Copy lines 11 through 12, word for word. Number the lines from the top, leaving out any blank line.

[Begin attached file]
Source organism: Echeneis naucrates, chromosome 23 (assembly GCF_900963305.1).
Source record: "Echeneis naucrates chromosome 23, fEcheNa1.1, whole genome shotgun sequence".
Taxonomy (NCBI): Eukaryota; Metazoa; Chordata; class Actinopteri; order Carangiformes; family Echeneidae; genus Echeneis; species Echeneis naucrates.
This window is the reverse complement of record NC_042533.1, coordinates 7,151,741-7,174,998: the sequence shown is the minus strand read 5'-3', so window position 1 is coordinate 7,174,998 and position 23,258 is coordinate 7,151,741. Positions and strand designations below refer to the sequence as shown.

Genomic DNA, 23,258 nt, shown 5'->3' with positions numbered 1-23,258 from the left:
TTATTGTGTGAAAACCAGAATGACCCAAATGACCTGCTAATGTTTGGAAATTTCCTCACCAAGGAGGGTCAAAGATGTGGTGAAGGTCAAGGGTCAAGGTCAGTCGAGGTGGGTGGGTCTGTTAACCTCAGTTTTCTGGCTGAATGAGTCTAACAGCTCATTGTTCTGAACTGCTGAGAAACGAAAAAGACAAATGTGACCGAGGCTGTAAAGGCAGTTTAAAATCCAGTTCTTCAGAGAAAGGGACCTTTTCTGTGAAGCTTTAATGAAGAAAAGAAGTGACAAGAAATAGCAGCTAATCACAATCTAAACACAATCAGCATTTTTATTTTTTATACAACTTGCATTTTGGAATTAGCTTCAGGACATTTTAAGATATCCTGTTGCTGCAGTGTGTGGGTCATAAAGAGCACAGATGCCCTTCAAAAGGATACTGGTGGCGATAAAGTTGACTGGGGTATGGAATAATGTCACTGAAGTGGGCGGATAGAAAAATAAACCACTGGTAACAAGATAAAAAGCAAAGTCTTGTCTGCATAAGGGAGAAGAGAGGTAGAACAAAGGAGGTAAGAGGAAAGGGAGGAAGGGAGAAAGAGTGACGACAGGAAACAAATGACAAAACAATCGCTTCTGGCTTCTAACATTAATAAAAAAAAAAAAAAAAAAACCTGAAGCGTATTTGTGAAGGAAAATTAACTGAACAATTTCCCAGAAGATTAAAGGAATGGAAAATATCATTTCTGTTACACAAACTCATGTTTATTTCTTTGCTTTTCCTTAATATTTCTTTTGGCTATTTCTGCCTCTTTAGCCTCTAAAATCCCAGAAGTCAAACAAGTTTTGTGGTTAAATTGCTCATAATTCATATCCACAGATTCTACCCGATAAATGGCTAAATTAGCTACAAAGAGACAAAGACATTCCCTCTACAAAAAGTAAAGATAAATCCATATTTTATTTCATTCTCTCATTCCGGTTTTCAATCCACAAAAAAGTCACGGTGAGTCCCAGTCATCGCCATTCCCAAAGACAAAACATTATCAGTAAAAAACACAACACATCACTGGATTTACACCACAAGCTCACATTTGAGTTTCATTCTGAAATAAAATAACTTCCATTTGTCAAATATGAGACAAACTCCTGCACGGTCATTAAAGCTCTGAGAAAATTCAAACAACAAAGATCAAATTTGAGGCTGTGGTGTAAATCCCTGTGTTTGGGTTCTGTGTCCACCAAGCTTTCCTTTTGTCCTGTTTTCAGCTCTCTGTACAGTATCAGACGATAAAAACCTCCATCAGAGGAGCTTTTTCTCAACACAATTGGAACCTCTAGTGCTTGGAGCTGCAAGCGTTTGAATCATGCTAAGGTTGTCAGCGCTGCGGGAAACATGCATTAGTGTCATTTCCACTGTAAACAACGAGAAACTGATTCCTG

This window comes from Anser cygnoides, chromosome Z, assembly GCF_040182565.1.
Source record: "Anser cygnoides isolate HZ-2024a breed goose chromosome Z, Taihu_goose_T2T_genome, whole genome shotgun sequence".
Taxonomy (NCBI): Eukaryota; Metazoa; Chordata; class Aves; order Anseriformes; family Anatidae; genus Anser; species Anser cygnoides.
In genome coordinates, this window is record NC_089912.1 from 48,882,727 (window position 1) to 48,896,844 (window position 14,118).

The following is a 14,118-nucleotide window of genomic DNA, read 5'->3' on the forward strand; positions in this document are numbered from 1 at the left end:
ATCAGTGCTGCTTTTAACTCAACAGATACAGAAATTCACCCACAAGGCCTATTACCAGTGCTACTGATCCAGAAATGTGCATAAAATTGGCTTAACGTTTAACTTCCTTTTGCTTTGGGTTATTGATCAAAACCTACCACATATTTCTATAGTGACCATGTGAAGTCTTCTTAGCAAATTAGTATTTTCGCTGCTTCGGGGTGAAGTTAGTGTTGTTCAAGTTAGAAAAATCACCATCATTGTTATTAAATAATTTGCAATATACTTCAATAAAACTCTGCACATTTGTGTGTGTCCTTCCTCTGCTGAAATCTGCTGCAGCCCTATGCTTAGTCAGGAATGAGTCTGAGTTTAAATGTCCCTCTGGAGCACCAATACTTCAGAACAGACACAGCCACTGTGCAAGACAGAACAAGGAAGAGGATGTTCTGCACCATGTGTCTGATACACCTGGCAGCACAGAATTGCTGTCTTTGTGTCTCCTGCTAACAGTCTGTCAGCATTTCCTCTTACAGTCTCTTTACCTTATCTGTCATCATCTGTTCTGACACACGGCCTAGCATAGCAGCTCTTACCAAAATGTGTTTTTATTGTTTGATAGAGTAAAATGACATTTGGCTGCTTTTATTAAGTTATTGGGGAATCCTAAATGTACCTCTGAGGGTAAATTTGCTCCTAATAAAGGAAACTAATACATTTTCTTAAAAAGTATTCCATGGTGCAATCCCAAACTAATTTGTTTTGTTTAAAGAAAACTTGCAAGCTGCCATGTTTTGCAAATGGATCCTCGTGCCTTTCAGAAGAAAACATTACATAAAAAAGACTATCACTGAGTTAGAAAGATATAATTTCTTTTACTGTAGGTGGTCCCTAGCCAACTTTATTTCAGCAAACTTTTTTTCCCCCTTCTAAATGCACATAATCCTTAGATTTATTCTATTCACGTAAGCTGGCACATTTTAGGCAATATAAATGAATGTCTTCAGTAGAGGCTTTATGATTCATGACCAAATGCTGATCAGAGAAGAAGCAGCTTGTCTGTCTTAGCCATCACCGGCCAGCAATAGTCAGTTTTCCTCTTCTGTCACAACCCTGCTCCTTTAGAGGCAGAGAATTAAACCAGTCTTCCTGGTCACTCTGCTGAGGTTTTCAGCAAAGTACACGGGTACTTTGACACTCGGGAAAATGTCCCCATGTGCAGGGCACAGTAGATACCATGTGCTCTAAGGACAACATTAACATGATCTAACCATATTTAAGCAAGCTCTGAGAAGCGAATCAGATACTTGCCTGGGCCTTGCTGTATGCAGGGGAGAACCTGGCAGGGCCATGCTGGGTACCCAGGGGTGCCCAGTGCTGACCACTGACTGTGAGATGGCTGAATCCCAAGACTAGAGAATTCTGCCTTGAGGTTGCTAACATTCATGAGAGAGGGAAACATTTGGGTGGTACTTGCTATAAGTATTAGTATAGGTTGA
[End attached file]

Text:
The following is a 14,118-nucleotide window of genomic DNA, read 5'->3' on the forward strand; positions in this document are numbered from 1 at the left end:
ATCAGTGCTGCTTTTAACTCAACAGATACAGAAATTCACCCACAAGGCCTATTACCAGTGCTACTGATCCAGAAATGTGCATAAAATTGGCTTAACGTTTAACTTCCTTTTGCTTTGGGTTATTGATCAAAACCTACCACATATTTCTATAGTGACCATGTGAAGTCTTCTTAGCAAATTAGTATTTTCGCTGCTTCGGGGTGAAGTTAGTGTTGTTCAAGTTAGAAAAATCACCATCATTGTTATTAAATAATTTGCAATATACTTCAATAAAACTCTGCACATTTGTGTGTGTCCTTCCTCTGCTGAAATCTGCTGCAGCCCTATGCTTAGTCAGGAATGAGTCTGAGTTTAAATGTCCCTCTGGAGCACCAATACTTCAGAACAGACACAGCCACTGTGCAAGACAGAACAAGGAAGAGGATGTTCTGCACCATGTGTCTGATACACCTGGCAGCACAGAATTGCTGTCTTTGTGTCTCCTGCTAACAGTCTGTCAGCATTTCCTCTTACAGTCTCTTTACCTTATCTGTCATCATCTGTTCTGACACACGGCCTAGCATAGCAGCTCTTACCAAAATGTGTTTTTATTGTTTGATAGAGTAAAATGACATTTGGCTGCTTTTATTAAGTTATTGGGGAATCCTAAATGTACCTCTGAGGGTAAATTTGCTCCTAATAAAGGAAACTAATACATTTTCTTAAAAAGTATTCCATGGTGCAATCCCAAACTAATTTGTTTTGTTTAAAGAAAACTTGCAAGCTGCCATGTTTTGCAAATGGATCCTCGTGCCTTTCAGAAGAAAACATTACATAAAAAAGACTATCACTGAGTTAGAAAGATATAATTTCTTTTACTGTAGGTGGTCCCTAGCCAACTTTATTTCAGCAAACTTTTTTTCCCCCTTCTAAATGCACATAATCCTTAGATTTATTCTATTCACGTAAGCTGGCACATTTTAGGCAATATAAATGAATGTCTTCAGTAGAGGCTTTATGATTCATGACCAAATGCTGATCAGAGAAGAAGCAGCTTGTCTGTCTTAGCCATCACCGGCCAGCAATAGTCAGTTTTCCTCTTCTGTCACAACCCTGCTCCTTTAGAGGCAGAGAATTAAACCAGTCTTCCTGGTCACTCTGCTGAGGTTTTCAGCAAAGTACACGGGTACTTTGACACTCGGGAAAATGTCCCCATGTGCAGGGCACAGTAGATACCATGTGCTCTAAGGACAACATTAACATGATCTAACCATATTTAAGCAAGCTCTGAGAAGCGAATCAGATACTTGCCTGGGCCTTGCTGTATGCAGGGGAGAACCTGGCAGGGCCATGCTGGGTACCCAGGGGTGCCCAGTGCTGACCACTGACTGTGAGATGGCTGAATCCCAAGACTAGAGAATTCTGCCTTGAGGTTGCTAACATTCATGAGAGAGGGAAACATTTGGGTGGTACTTGCTATAAGTATTAGTATAGGTTGA